About 10 days ago Channel 2 TV, Israel's most popular channel, aired a longish report claiming Breaking the Silence (BtS) investigators are not limiting themselves to collecting stories from IDF veterans about ugly IDF behavior, but have branched out into what looks suspiciously like gathering general military intelligence. Following the ensuing uproar Minister of Defense Moshe Yaalon tasked the relevant agencies to investigate. At some future date - easily weeks from now, perhaps many months - we'll hear either that the investigators found nothing worth criminal process, or that they did.
Lots of folks aren't waiting for either scenario to happen, and are using what we already know to bash their political foes, one way or the other. Much of this is predictable, and lacks any real value while convincing only the convinced.
One strand of the argument, however, has been a bit startling, and to my mind, noteworthy. This is the claim made by BtS defenders that the organization can't be doing anything wrong since all its publications go through the censor. (Here's an example of the genre). It's an odd line of defense, as the allegations were that BtS is collecting classified information, not publishing it; the mere collection, if proven, might be criminal - a matter I'll leave firmly for the experts.
The reason I'm blogging on this however, in spite of my obligation to stay firmly away from political matters, is that it shines a fascinating light on the IDF, on BtS, and on Israeli society.
In a better world, Israel wouldn't have a censor at all. In that world, Israel would be at peace. In the world we're in, Israel has never been at peace, and does have a censor. The censor's activities, however, are closely observed by the Supreme Court, and it's staff do their best to leave as light a footprint as possible, and to block as little information as possible.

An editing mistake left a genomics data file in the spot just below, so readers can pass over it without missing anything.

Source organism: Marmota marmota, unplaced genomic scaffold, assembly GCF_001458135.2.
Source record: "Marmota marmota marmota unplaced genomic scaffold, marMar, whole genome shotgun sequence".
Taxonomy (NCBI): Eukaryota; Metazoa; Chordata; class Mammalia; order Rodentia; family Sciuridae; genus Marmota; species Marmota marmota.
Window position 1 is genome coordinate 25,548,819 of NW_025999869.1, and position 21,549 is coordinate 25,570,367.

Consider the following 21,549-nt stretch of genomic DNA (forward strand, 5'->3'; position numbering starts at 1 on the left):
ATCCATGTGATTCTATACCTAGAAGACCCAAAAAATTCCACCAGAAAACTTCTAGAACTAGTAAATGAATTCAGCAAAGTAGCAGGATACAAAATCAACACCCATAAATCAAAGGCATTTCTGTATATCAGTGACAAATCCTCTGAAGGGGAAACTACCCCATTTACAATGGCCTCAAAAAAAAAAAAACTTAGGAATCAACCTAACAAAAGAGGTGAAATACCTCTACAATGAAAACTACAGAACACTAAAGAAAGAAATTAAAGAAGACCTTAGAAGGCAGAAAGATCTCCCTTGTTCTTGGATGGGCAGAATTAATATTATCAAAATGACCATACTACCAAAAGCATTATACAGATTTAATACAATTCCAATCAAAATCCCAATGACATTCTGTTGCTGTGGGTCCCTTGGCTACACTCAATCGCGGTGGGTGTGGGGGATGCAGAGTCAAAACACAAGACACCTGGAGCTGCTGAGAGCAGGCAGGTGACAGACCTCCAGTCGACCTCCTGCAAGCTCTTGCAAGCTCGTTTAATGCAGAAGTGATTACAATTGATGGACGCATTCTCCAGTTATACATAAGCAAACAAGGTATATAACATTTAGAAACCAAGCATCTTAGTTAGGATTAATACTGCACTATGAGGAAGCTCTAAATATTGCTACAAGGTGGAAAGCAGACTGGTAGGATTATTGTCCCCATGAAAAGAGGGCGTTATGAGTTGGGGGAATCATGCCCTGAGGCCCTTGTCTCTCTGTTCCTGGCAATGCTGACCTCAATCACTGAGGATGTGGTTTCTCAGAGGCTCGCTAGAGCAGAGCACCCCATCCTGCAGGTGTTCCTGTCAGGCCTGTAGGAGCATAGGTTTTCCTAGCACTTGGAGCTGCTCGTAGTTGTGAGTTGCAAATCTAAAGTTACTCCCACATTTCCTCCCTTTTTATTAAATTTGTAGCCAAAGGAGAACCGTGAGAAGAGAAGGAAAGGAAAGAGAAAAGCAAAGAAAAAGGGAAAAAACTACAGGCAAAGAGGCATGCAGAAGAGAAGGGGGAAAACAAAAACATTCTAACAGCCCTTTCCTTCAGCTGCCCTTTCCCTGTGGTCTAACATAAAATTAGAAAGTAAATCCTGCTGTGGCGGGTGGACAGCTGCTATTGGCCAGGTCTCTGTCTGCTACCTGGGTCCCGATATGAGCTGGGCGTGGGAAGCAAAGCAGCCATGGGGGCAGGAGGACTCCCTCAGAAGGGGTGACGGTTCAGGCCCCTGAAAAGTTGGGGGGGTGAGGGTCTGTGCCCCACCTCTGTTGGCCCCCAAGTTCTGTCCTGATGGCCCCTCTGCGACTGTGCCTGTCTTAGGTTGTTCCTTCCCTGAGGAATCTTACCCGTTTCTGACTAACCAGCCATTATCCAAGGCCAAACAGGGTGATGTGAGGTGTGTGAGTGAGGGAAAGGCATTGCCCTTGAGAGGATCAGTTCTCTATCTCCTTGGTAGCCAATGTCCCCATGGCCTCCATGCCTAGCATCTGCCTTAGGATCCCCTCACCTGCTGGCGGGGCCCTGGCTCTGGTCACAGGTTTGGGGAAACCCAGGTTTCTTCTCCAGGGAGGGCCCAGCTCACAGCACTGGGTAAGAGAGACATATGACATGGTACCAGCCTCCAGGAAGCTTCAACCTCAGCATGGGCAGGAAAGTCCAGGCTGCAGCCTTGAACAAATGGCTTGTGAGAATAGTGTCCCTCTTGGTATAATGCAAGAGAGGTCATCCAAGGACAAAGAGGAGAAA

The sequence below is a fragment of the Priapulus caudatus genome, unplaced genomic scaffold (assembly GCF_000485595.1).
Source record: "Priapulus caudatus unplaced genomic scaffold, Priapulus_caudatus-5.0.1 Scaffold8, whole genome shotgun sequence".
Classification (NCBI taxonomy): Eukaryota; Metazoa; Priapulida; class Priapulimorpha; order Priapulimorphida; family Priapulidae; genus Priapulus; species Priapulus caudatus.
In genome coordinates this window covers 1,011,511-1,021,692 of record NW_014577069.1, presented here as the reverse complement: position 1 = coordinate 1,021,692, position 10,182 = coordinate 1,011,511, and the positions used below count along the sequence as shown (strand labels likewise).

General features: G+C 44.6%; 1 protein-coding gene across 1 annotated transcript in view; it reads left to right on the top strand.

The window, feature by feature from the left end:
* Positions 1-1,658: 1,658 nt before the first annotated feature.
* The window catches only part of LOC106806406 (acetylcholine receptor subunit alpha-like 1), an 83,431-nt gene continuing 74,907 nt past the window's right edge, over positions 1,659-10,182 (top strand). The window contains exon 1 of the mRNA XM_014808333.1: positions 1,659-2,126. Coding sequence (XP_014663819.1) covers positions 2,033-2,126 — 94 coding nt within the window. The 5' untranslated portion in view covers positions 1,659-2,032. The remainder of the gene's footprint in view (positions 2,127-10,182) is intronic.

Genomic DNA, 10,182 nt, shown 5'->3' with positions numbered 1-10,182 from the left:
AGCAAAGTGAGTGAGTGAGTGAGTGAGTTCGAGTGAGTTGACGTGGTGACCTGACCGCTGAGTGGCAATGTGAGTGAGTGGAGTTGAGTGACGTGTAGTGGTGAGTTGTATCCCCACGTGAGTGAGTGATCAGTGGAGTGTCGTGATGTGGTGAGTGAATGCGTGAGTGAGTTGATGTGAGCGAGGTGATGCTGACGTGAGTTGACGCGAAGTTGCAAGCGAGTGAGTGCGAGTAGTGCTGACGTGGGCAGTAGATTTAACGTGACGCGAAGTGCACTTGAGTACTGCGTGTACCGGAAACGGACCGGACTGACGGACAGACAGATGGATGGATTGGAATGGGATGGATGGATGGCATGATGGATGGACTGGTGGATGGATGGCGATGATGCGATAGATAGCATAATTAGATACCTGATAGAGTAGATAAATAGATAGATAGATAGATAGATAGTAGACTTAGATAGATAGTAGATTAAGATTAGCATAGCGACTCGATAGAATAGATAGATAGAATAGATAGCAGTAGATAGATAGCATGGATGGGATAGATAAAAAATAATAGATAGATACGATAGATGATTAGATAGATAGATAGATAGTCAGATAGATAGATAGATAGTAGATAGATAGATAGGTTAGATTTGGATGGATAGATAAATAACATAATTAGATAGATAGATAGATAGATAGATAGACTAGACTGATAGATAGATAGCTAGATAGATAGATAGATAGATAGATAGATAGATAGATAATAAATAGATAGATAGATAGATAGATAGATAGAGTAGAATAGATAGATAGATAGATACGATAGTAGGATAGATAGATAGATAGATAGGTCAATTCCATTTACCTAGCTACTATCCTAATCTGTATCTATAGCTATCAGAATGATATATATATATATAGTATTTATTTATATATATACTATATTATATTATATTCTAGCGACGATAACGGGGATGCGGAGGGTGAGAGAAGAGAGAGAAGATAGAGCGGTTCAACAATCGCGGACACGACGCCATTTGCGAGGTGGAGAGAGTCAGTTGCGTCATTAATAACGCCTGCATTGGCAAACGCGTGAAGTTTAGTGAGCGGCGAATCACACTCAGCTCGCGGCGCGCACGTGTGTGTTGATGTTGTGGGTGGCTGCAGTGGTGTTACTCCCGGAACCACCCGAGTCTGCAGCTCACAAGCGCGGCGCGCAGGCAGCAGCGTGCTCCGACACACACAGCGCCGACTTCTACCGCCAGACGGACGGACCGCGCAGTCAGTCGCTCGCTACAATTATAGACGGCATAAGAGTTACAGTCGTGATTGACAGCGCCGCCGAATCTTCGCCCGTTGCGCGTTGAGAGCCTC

Breaking the Silence, meanwhile, presents itself as a brave organization which stands up to Israel's establishment, especially it's military establishment, so as to tell its citizens (and the rest of the world) about the moral price its soldiers pay to maintain the occupation.
Or perhaps it's not so brave? For it turns out that everything it tells, it tells after it has gone to the censor (a military outfit), and the censor permits. One assumes (I haven't tried to check) that occasionally BtS goes to the censor with an item which for whatever reason can't be made public, and then BtS remains silent.
So where, pray tell, is the bravery? What silence exactly is being broken? Whatever BtS tells, it's not things the IDF wants kept secret, since the IDF could use the censor to keep it so; or conversely, even when BtS has an unpleasant story to tell, the IDF doesn't silence it. Rather than brave dissidents, perhaps we're seeing a military establishment which is open to public scrutiny to an admirable degree, and a society which supports the IDF, supplies occasional soldiers who dislike what they see, and enables them to publicly tell their tale and even take it on international roadshows?
That would mean it's not a tale of the moral damage occupation inflicts on Israeli society, but rather one of many methods Israeli society uses to try and preserve its moral standards.